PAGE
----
Posted in Good Food, Recipe

Confit Ox Tongue with Spiced Beets & Wasabi Créme Fraîche

taste blog ox tongue

One of my very fond childhood memories was my mom’s ox tongue about twice a year! I still adore that smooth creamy texture of a well cooked ox tongue. Over the holiday season I decided to served it as a cold starter to my friends on our annual Boxing Day lunch with them.

But, before I continue, I just want to get something off my chest: We are advised to go for the cheaper cuts of meat and even the offal. However, these cuts are not that cheap anymore, somewhere someone is laughing all the way to the bank! With a price difference of a few Rands that ox tongue was nearly just as expensive as a good aged piece of fillet!

Anyway, now that I have got that off my chest on with the recipe. In South Africa duck and goose fat are virtually impossible to get hold off and if you get it, it is very expensive, so this may proof a little challenging if you are a South African and want to confit the ox tongue. Here are a few suggestions: go for a smaller tongue that won’t need that much duck fat to confit it. My alternative solution is to use about 200g of duck fat with a vegetable oil. Don’t use olive oil, the taste is too robust for the tender flavours of the tongue. The 200g of duck fat will give a lovely rich flavour to the oil and will be just a hint on the tongue. You can also prepare and cook the tongue about 2-3 days in advance, which will save you time on your day of cooking. If you like ox tongue then this recipe will delight your taste buds! The recipe is enough for 8-10 people.


For the Tongue:

  • 1.2kg Ox/Beef Tongue
  • 8 garlic cloves – crushed
  • 2 star anise
  • 4 bay leaves
  • 6 cloves
  • 2 sprigs of rosemary
  • 25ml Salt
  • A few Crushed Pepper Corns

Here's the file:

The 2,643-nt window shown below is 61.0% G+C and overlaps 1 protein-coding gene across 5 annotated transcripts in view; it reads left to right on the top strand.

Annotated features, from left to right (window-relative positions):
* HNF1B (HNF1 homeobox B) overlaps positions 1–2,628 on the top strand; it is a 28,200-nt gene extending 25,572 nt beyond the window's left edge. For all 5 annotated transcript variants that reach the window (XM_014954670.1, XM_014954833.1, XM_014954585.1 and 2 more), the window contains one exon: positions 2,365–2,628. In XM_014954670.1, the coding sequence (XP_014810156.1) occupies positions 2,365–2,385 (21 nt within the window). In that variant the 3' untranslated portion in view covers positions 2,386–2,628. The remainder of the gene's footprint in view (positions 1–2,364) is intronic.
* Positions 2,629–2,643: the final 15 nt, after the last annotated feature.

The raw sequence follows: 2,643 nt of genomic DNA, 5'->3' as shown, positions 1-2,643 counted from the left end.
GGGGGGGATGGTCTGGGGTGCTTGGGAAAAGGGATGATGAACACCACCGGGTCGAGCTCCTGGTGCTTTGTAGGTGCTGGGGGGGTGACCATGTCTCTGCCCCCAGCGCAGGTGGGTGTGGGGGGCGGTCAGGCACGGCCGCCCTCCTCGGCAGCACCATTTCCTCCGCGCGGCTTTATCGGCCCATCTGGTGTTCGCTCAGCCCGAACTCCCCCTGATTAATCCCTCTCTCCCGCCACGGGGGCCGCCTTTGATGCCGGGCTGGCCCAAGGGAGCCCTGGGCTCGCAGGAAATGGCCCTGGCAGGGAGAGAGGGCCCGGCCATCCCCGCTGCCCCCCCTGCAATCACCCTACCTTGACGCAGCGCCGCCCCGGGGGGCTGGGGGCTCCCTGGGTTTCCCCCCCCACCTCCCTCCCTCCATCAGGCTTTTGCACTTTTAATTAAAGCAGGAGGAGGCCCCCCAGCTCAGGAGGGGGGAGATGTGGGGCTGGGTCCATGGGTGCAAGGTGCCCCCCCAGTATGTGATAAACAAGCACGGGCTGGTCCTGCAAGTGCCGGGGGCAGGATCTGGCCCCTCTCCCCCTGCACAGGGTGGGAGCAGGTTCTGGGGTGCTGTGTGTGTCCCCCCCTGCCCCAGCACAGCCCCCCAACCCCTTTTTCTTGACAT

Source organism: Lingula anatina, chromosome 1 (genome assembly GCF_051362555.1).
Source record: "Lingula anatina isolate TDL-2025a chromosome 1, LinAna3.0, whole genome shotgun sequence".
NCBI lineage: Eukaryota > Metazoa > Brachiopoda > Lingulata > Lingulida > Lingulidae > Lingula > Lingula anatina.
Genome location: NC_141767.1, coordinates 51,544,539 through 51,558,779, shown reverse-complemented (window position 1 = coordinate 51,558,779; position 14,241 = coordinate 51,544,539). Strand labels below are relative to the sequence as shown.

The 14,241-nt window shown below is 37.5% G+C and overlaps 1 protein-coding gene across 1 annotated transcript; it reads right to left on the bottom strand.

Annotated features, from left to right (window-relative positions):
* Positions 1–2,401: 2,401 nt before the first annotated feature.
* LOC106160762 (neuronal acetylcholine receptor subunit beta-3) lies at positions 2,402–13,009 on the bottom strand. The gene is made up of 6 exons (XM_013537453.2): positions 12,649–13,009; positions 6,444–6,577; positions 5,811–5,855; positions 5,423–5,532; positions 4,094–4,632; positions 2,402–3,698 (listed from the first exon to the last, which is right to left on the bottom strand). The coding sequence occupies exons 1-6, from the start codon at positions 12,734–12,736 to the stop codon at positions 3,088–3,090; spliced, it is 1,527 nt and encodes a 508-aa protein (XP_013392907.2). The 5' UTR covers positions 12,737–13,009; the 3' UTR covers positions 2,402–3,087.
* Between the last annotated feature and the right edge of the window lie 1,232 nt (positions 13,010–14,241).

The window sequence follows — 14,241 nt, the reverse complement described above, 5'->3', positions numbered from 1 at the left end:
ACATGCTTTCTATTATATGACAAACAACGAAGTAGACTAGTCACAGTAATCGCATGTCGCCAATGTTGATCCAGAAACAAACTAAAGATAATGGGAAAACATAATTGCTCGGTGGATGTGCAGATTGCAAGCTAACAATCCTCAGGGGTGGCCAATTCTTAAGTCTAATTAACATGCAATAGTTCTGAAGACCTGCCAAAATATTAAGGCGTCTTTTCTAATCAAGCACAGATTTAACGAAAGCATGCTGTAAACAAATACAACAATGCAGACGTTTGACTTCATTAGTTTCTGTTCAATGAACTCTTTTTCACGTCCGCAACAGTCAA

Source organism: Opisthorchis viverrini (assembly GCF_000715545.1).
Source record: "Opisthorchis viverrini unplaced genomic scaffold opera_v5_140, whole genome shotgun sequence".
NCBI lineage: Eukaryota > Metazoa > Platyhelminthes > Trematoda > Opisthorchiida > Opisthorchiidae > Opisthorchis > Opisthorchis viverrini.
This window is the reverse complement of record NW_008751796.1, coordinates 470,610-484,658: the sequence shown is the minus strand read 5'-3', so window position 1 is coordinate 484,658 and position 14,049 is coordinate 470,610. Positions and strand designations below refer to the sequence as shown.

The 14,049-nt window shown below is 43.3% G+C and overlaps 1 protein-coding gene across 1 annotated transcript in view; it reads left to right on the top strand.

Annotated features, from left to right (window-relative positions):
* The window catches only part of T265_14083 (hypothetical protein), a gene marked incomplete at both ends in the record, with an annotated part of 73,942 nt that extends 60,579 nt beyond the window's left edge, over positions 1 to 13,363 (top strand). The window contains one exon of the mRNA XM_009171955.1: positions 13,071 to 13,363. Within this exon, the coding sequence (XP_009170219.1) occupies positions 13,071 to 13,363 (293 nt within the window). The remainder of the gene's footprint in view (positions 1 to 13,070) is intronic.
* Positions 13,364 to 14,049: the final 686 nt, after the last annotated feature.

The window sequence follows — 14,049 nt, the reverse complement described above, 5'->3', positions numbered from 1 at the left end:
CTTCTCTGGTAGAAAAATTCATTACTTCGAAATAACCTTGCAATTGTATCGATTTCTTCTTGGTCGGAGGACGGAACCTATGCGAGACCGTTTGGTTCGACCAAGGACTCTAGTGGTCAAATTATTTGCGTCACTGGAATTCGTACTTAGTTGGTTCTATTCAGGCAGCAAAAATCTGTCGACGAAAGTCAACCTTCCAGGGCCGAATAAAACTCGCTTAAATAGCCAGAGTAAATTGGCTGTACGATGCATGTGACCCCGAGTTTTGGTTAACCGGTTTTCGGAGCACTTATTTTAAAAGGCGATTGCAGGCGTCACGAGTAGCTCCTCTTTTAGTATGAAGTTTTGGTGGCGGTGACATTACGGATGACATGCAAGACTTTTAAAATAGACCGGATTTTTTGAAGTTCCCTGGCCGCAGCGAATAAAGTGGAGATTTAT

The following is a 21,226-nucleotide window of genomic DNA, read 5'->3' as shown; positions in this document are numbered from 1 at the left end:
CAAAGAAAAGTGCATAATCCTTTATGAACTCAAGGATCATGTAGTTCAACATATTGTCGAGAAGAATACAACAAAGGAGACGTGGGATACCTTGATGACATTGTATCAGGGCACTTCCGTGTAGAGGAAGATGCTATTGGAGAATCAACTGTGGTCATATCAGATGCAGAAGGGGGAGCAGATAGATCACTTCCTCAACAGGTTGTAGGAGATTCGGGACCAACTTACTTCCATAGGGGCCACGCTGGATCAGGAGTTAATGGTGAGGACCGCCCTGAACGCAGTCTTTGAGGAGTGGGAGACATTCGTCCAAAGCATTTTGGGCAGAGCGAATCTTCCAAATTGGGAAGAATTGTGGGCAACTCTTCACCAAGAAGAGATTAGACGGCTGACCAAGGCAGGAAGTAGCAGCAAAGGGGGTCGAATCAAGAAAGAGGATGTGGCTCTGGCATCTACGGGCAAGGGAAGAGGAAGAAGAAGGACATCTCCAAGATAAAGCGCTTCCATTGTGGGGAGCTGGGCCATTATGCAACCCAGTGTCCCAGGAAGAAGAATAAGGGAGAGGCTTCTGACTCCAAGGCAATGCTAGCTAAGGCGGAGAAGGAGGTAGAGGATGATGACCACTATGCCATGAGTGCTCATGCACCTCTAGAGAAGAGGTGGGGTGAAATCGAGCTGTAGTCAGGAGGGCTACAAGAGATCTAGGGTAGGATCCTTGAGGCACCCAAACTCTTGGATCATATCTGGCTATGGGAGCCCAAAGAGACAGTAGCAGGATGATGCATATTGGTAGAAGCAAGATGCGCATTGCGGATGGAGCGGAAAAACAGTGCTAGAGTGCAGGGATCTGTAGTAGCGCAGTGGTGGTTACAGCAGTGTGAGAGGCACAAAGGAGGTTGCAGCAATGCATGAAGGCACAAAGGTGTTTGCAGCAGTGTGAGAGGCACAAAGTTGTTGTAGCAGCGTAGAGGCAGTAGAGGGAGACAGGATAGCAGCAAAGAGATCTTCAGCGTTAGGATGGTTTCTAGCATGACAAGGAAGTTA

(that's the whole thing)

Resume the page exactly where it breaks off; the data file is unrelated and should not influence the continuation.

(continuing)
• 1 Tbsp of fresh thyme
  • 500ml Good Red Wine or more
  • 200g Duck Fat
  • 750ml Vegetable Oil

For the Beet:

  • 8 large beets
  • 3 Star Anis
  • 3 Cardamom Pods, crushed
  • 1 Cinnamon Stick (3cm)

For the Beet Sauce:

  • 1 Shallot, chopped
  • 10ml Butter
  • 750ml Beet Water, all the spices removed
  • 125ml Red Wine (I used a pinotage)
  • 75ml Brandy
  • 75ml Red Port
  • 75ml Crème de Cassis
  • 1 Sprig of Rosemary
  • 15ml Balsamic Crème
  • A few turns of black pepper from the mill

For the Wasabi Crème Fraîche:

  • 250ml Crème Fraîche
  • 15-25ml Wasabo powder (depending on how strong you want it)
  • 10ml Whole Grain Dijon Mustard
  • 1Tbsp chopped chives

For the Confit Leeks:

  • 10-12 Baby Leeks, cut into 2.5cm spears
  • 500ml of the fat used to confit the tongue

For Plating:

Some micro leaves, I used micro basil leaves on this occasion.


Prepare the Tongue: Two days in advanced, wash the tongue, place it in a large container with a lid, add all the flavourings. Not the duck fat and oil, that is used for the cooking process later on. Make sure your rub all the herbs and spices well into the tongue. Add the red wine and allow to marinate for about 24 hours or more in the fridge. After marinating the tongue, remove from the marinade, pat it dry and brush off all the little pieces of flavouring stuck to it. Put the tongue a heavy roasting pan (It should fit snuggly into it but with enough room around it, remember it will shrink also) and cover it with the melted duck fat and vegetable oil. Add a little salt to the oil, 6 pepper corns and 3 bay leaves. Cover and slowly cook in the oven for about 4-5 hours at 140°C. At the end of the cooking time the tongue should be soft and a knife would easily just glide into it without much effort of pushing it in. Remove from the fat, allow to cool a little and then peel the thick layer of skin off. Set aside to cool completely. On the day of serving, remove from fridge, slice and allow the slices to reach room temperature before serving.